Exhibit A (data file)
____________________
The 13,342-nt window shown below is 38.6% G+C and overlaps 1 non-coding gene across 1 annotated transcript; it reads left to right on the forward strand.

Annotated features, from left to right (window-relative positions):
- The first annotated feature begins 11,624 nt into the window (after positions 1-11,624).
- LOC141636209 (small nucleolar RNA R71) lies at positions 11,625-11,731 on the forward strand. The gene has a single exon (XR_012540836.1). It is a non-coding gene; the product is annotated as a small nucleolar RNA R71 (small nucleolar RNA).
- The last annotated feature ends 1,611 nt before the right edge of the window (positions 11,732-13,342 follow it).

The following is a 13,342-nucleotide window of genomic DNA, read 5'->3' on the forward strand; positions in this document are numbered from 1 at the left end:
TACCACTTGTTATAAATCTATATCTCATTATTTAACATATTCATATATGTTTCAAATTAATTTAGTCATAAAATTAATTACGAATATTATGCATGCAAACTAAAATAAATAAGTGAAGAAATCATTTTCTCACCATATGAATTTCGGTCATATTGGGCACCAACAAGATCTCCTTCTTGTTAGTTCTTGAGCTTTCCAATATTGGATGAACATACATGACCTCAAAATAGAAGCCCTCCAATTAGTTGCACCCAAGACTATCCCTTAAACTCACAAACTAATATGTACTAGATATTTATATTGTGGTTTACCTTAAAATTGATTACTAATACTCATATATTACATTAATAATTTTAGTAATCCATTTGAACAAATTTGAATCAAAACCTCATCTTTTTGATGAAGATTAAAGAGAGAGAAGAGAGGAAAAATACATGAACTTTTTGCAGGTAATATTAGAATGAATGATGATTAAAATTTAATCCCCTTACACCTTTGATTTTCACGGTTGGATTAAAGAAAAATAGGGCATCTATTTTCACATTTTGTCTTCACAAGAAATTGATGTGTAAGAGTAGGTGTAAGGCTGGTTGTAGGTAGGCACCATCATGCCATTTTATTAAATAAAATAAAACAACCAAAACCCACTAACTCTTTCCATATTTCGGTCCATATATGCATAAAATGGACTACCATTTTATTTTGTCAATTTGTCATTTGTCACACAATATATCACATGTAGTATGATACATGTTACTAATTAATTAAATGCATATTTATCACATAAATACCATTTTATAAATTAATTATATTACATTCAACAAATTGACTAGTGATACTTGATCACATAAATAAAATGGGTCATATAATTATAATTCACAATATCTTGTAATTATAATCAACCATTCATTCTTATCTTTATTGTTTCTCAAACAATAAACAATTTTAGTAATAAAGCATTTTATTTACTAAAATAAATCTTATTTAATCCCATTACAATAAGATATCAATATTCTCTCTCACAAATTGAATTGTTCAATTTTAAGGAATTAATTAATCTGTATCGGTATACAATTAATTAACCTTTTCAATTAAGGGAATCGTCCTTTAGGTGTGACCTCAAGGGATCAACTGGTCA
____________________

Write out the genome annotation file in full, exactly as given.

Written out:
The 13,342-nt window shown below is 38.6% G+C and overlaps 1 non-coding gene across 1 annotated transcript; it reads left to right on the forward strand.

Annotated features, from left to right (window-relative positions):
- The first annotated feature begins 11,624 nt into the window (after positions 1-11,624).
- LOC141636209 (small nucleolar RNA R71) lies at positions 11,625-11,731 on the forward strand. The gene has a single exon (XR_012540836.1). It is a non-coding gene; the product is annotated as a small nucleolar RNA R71 (small nucleolar RNA).
- The last annotated feature ends 1,611 nt before the right edge of the window (positions 11,732-13,342 follow it).

The following is a 13,342-nucleotide window of genomic DNA, read 5'->3' on the forward strand; positions in this document are numbered from 1 at the left end:
TACCACTTGTTATAAATCTATATCTCATTATTTAACATATTCATATATGTTTCAAATTAATTTAGTCATAAAATTAATTACGAATATTATGCATGCAAACTAAAATAAATAAGTGAAGAAATCATTTTCTCACCATATGAATTTCGGTCATATTGGGCACCAACAAGATCTCCTTCTTGTTAGTTCTTGAGCTTTCCAATATTGGATGAACATACATGACCTCAAAATAGAAGCCCTCCAATTAGTTGCACCCAAGACTATCCCTTAAACTCACAAACTAATATGTACTAGATATTTATATTGTGGTTTACCTTAAAATTGATTACTAATACTCATATATTACATTAATAATTTTAGTAATCCATTTGAACAAATTTGAATCAAAACCTCATCTTTTTGATGAAGATTAAAGAGAGAGAAGAGAGGAAAAATACATGAACTTTTTGCAGGTAATATTAGAATGAATGATGATTAAAATTTAATCCCCTTACACCTTTGATTTTCACGGTTGGATTAAAGAAAAATAGGGCATCTATTTTCACATTTTGTCTTCACAAGAAATTGATGTGTAAGAGTAGGTGTAAGGCTGGTTGTAGGTAGGCACCATCATGCCATTTTATTAAATAAAATAAAACAACCAAAACCCACTAACTCTTTCCATATTTCGGTCCATATATGCATAAAATGGACTACCATTTTATTTTGTCAATTTGTCATTTGTCACACAATATATCACATGTAGTATGATACATGTTACTAATTAATTAAATGCATATTTATCACATAAATACCATTTTATAAATTAATTATATTACATTCAACAAATTGACTAGTGATACTTGATCACATAAATAAAATGGGTCATATAATTATAATTCACAATATCTTGTAATTATAATCAACCATTCATTCTTATCTTTATTGTTTCTCAAACAATAAACAATTTTAGTAATAAAGCATTTTATTTACTAAAATAAATCTTATTTAATCCCATTACAATAAGATATCAATATTCTCTCTCACAAATTGAATTGTTCAATTTTAAGGAATTAATTAATCTGTATCGGTATACAATTAATTAACCTTTTCAATTAAGGGAATCGTCCTTTAGGTGTGACCTCAAGGGATCAACTGGTCA